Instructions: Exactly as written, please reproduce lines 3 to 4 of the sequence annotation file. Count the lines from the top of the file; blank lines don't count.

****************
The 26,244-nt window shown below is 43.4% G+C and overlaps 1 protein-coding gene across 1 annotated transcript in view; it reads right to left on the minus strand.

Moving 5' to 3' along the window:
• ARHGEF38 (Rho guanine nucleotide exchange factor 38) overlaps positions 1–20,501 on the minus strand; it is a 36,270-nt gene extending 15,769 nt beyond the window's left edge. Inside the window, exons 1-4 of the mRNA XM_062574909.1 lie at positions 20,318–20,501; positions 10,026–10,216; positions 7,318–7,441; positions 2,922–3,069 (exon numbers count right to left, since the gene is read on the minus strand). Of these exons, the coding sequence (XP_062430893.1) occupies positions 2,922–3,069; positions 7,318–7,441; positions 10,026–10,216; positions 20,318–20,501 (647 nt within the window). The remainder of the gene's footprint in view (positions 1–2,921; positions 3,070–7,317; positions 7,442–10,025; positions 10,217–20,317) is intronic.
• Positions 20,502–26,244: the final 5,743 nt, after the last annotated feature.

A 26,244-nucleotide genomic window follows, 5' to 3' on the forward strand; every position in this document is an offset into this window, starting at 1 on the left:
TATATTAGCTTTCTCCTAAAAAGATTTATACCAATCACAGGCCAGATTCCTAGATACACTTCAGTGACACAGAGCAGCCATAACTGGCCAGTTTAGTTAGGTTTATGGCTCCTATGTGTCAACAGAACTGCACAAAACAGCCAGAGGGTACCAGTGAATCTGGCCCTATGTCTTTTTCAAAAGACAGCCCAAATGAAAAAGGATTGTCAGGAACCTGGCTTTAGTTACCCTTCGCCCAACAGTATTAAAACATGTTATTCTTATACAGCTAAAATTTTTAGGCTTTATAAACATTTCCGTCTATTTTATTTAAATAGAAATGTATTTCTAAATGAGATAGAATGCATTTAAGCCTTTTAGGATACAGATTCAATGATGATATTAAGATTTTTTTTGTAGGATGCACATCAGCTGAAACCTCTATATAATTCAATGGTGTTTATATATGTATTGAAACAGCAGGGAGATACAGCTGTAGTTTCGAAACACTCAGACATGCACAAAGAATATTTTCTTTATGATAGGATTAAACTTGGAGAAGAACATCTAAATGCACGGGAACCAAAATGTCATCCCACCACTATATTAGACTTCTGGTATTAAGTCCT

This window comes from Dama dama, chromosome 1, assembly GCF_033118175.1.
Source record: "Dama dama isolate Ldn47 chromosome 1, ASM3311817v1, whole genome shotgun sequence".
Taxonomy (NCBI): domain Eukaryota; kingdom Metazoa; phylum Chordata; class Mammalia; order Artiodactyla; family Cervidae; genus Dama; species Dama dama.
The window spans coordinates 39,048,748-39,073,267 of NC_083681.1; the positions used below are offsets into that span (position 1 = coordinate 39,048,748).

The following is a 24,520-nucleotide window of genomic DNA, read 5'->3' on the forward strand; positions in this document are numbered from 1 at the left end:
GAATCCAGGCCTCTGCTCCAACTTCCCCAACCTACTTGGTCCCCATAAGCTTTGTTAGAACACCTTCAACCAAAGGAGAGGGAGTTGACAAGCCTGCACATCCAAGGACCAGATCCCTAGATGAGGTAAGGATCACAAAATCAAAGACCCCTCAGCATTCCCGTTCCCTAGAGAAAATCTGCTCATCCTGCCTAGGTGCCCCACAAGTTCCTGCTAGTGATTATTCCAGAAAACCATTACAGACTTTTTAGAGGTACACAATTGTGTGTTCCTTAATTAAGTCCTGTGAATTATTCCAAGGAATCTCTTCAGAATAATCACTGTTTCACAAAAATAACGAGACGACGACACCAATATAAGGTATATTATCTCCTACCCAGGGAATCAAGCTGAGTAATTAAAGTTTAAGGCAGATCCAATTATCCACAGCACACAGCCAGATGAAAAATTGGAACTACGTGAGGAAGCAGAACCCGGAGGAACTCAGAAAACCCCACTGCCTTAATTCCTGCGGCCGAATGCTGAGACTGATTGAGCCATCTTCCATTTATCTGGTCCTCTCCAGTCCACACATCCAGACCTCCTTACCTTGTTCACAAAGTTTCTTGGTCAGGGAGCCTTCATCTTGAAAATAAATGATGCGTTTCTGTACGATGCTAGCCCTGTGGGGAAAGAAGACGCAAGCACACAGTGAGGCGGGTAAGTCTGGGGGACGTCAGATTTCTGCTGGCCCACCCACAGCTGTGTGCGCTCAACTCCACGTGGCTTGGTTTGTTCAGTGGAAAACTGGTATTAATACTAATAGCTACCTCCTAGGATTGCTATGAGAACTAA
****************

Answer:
• ARHGEF38 (Rho guanine nucleotide exchange factor 38) overlaps positions 1–20,501 on the minus strand; it is a 36,270-nt gene extending 15,769 nt beyond the window's left edge. Inside the window, exons 1-4 of the mRNA XM_062574909.1 lie at positions 20,318–20,501; positions 10,026–10,216; positions 7,318–7,441; positions 2,922–3,069 (exon numbers count right to left, since the gene is read on the minus strand). Of these exons, the coding sequence (XP_062430893.1) occupies positions 2,922–3,069; positions 7,318–7,441; positions 10,026–10,216; positions 20,318–20,501 (647 nt within the window). The remainder of the gene's footprint in view (positions 1–2,921; positions 3,070–7,317; positions 7,442–10,025; positions 10,217–20,317) is intronic.
• Positions 20,502–26,244: the final 5,743 nt, after the last annotated feature.